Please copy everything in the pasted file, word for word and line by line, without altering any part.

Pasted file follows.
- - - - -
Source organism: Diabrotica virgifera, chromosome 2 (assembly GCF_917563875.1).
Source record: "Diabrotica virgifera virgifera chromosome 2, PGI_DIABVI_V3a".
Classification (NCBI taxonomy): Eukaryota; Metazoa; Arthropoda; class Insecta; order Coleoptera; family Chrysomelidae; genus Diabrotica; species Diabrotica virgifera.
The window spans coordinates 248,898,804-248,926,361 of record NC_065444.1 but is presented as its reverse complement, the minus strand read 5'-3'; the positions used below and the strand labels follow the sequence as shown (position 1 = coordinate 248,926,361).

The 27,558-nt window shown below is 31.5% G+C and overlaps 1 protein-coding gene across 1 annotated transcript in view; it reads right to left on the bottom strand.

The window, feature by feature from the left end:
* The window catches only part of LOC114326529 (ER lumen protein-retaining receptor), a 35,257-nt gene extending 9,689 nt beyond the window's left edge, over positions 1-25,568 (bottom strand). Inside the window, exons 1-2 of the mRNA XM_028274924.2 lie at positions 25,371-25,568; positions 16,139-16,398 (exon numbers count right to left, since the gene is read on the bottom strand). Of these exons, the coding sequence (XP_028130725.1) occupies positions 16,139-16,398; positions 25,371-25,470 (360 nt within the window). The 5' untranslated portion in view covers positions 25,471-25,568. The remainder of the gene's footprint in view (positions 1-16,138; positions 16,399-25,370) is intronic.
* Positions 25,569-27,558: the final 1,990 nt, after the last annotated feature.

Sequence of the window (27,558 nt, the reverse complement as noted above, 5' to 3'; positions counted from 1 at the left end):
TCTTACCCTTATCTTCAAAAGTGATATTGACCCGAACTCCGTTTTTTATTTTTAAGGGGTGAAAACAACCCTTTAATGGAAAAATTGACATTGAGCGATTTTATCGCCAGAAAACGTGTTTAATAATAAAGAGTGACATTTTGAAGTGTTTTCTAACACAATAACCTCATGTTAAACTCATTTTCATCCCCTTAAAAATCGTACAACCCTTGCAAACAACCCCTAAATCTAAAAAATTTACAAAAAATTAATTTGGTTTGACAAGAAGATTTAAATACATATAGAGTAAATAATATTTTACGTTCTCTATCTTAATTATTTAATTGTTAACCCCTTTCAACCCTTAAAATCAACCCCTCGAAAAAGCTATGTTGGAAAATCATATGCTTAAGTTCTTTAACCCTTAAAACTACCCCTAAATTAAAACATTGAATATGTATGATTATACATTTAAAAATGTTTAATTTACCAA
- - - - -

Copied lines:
Source organism: Diabrotica virgifera, chromosome 2 (assembly GCF_917563875.1).
Source record: "Diabrotica virgifera virgifera chromosome 2, PGI_DIABVI_V3a".
Classification (NCBI taxonomy): Eukaryota; Metazoa; Arthropoda; class Insecta; order Coleoptera; family Chrysomelidae; genus Diabrotica; species Diabrotica virgifera.
The window spans coordinates 248,898,804-248,926,361 of record NC_065444.1 but is presented as its reverse complement, the minus strand read 5'-3'; the positions used below and the strand labels follow the sequence as shown (position 1 = coordinate 248,926,361).

The 27,558-nt window shown below is 31.5% G+C and overlaps 1 protein-coding gene across 1 annotated transcript in view; it reads right to left on the bottom strand.

The window, feature by feature from the left end:
* The window catches only part of LOC114326529 (ER lumen protein-retaining receptor), a 35,257-nt gene extending 9,689 nt beyond the window's left edge, over positions 1-25,568 (bottom strand). Inside the window, exons 1-2 of the mRNA XM_028274924.2 lie at positions 25,371-25,568; positions 16,139-16,398 (exon numbers count right to left, since the gene is read on the bottom strand). Of these exons, the coding sequence (XP_028130725.1) occupies positions 16,139-16,398; positions 25,371-25,470 (360 nt within the window). The 5' untranslated portion in view covers positions 25,471-25,568. The remainder of the gene's footprint in view (positions 1-16,138; positions 16,399-25,370) is intronic.
* Positions 25,569-27,558: the final 1,990 nt, after the last annotated feature.

Sequence of the window (27,558 nt, the reverse complement as noted above, 5' to 3'; positions counted from 1 at the left end):
TCTTACCCTTATCTTCAAAAGTGATATTGACCCGAACTCCGTTTTTTATTTTTAAGGGGTGAAAACAACCCTTTAATGGAAAAATTGACATTGAGCGATTTTATCGCCAGAAAACGTGTTTAATAATAAAGAGTGACATTTTGAAGTGTTTTCTAACACAATAACCTCATGTTAAACTCATTTTCATCCCCTTAAAAATCGTACAACCCTTGCAAACAACCCCTAAATCTAAAAAATTTACAAAAAATTAATTTGGTTTGACAAGAAGATTTAAATACATATAGAGTAAATAATATTTTACGTTCTCTATCTTAATTATTTAATTGTTAACCCCTTTCAACCCTTAAAATCAACCCCTCGAAAAAGCTATGTTGGAAAATCATATGCTTAAGTTCTTTAACCCTTAAAACTACCCCTAAATTAAAACATTGAATATGTATGATTATACATTTAAAAATGTTTAATTTACCAA